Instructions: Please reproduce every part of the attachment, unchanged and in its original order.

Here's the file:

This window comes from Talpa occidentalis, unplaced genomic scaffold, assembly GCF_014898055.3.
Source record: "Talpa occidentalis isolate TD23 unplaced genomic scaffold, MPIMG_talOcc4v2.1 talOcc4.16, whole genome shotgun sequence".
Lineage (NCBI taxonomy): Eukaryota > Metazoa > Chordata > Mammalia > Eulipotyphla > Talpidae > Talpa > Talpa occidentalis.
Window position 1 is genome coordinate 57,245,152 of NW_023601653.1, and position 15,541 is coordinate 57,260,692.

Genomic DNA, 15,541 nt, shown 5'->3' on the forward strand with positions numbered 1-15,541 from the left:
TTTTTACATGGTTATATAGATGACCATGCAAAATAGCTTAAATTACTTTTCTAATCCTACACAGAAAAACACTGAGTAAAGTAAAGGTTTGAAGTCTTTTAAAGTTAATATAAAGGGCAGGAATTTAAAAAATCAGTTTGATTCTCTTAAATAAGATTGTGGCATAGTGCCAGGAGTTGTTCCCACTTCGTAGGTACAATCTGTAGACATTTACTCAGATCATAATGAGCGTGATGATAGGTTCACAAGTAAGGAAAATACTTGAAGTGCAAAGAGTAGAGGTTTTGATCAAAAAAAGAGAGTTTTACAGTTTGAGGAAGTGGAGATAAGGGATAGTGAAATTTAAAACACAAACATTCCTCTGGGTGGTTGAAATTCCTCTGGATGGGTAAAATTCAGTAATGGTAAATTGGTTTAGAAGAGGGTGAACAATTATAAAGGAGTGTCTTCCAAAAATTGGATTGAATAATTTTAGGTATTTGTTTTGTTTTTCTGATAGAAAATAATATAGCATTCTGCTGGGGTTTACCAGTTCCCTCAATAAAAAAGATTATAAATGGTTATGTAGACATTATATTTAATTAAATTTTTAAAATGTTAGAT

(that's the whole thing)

This window comes from Talpa occidentalis, unplaced genomic scaffold, assembly GCF_014898055.3.
Source record: "Talpa occidentalis isolate TD23 unplaced genomic scaffold, MPIMG_talOcc4v2.1 talOcc4.16, whole genome shotgun sequence".
Lineage (NCBI taxonomy): Eukaryota > Metazoa > Chordata > Mammalia > Eulipotyphla > Talpidae > Talpa > Talpa occidentalis.
Window position 1 is genome coordinate 57,245,152 of NW_023601653.1, and position 15,541 is coordinate 57,260,692.

Genomic DNA, 15,541 nt, shown 5'->3' on the forward strand with positions numbered 1-15,541 from the left:
TTTTTACATGGTTATATAGATGACCATGCAAAATAGCTTAAATTACTTTTCTAATCCTACACAGAAAAACACTGAGTAAAGTAAAGGTTTGAAGTCTTTTAAAGTTAATATAAAGGGCAGGAATTTAAAAAATCAGTTTGATTCTCTTAAATAAGATTGTGGCATAGTGCCAGGAGTTGTTCCCACTTCGTAGGTACAATCTGTAGACATTTACTCAGATCATAATGAGCGTGATGATAGGTTCACAAGTAAGGAAAATACTTGAAGTGCAAAGAGTAGAGGTTTTGATCAAAAAAAGAGAGTTTTACAGTTTGAGGAAGTGGAGATAAGGGATAGTGAAATTTAAAACACAAACATTCCTCTGGGTGGTTGAAATTCCTCTGGATGGGTAAAATTCAGTAATGGTAAATTGGTTTAGAAGAGGGTGAACAATTATAAAGGAGTGTCTTCCAAAAATTGGATTGAATAATTTTAGGTATTTGTTTTGTTTTTCTGATAGAAAATAATATAGCATTCTGCTGGGGTTTACCAGTTCCCTCAATAAAAAAGATTATAAATGGTTATGTAGACATTATATTTAATTAAATTTTTAAAATGTTAGAT